- Still Gasping! The Supremes Set Another Limit on Katrina’s Bad Faith
- February 1, 2013
- Law Firm: Porteous Hainkel Johnson L.L.P. - New Orleans Office
In Katrina’s last gasp, we reported on the continuing trend narrowing insurers’ flexibility in matters of statutory bad faith. In the First Circuit opinion, Allstate’s failure to tender payment in a form acceptable to the plaintiff within 30 days of a mediated settlement was judged in bad faith under Louisiana Revised Statute 22:1973. The Supreme Court took another look.
In its opinion, 2012-CA-2181 (La. 12/14/12), the Court reviewed the payment history from another perspective and appears to conclude that the claimant’s (Instant Replay Sports, Inc.) post mediation conduct delayed or tolled the running of Allstate’s 30 day deadline. The First Circuit was reversed and trial court opinion reinstated.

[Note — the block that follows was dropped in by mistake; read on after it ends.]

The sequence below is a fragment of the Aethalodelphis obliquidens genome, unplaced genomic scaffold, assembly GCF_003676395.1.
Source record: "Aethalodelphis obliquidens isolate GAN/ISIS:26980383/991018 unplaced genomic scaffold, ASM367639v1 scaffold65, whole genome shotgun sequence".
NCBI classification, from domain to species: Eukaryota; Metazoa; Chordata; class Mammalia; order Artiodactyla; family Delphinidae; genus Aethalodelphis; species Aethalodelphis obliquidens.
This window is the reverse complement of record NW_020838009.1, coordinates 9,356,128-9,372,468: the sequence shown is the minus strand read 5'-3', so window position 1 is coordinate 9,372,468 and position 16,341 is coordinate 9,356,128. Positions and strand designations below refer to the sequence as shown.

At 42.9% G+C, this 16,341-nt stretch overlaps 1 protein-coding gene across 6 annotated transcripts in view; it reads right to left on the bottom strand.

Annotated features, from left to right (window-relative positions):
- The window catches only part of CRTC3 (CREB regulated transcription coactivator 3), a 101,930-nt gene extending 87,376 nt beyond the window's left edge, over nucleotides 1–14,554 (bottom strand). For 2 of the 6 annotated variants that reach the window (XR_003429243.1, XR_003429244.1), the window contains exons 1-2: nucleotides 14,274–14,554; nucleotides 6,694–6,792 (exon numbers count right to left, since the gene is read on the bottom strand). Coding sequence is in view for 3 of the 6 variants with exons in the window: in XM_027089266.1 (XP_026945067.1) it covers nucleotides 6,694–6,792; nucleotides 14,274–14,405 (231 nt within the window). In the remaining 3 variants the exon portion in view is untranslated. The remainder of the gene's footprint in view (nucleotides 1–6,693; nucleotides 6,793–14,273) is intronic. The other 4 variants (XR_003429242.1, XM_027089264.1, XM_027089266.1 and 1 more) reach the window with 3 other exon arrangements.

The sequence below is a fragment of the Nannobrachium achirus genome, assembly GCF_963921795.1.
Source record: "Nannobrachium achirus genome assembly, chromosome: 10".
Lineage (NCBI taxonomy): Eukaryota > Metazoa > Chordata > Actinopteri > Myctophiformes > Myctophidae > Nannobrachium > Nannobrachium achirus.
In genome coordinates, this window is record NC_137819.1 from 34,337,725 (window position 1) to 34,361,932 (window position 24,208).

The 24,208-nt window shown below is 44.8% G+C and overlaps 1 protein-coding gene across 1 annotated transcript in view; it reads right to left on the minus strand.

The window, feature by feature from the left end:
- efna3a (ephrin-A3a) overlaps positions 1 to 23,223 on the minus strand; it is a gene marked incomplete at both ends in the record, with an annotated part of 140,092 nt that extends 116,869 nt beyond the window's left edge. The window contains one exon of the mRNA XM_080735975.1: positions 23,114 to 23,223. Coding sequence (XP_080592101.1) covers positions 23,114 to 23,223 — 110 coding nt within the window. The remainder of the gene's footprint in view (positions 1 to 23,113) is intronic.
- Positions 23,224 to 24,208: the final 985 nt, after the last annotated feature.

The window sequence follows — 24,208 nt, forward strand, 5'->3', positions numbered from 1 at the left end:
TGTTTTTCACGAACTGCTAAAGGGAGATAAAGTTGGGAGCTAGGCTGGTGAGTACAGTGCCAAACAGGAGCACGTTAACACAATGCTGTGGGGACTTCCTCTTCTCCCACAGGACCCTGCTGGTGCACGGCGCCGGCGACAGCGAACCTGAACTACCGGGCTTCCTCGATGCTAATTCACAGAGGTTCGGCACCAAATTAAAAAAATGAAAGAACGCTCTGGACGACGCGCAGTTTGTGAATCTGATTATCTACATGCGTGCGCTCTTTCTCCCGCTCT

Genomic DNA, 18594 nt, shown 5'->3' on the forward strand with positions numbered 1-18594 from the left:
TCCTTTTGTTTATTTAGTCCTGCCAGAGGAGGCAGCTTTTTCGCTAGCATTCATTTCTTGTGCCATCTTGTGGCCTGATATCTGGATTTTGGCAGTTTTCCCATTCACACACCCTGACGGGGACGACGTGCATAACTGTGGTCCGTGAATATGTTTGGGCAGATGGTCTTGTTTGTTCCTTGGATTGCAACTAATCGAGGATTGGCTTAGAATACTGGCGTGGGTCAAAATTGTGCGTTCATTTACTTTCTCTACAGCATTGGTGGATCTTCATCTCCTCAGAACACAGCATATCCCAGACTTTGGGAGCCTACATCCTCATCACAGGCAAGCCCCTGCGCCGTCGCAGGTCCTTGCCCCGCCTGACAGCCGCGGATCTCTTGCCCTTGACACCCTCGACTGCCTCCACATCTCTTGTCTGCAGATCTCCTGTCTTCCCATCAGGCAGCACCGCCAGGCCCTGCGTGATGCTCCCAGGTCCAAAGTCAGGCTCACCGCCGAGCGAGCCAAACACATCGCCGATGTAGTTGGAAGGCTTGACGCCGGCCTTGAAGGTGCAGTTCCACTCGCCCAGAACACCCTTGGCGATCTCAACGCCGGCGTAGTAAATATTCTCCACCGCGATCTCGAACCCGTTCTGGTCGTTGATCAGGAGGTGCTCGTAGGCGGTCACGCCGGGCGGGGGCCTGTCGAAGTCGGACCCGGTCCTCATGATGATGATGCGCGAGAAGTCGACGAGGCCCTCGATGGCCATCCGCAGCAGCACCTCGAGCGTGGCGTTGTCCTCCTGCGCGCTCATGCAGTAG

Louisiana’s Supreme Court has been a fair arbiter between competing interests in the long saga of Katrina bad faith. No question, the Court’s standards have been strict from insurer persepctives (see, for example, Oubre v. Louisiana Citizens Fair Plan, but the Court has also pulled back in a couple of important cases where doing nothing might have been the easier course. See Durio v. Horace Mann Ins. Co., in additon to the instant opinion.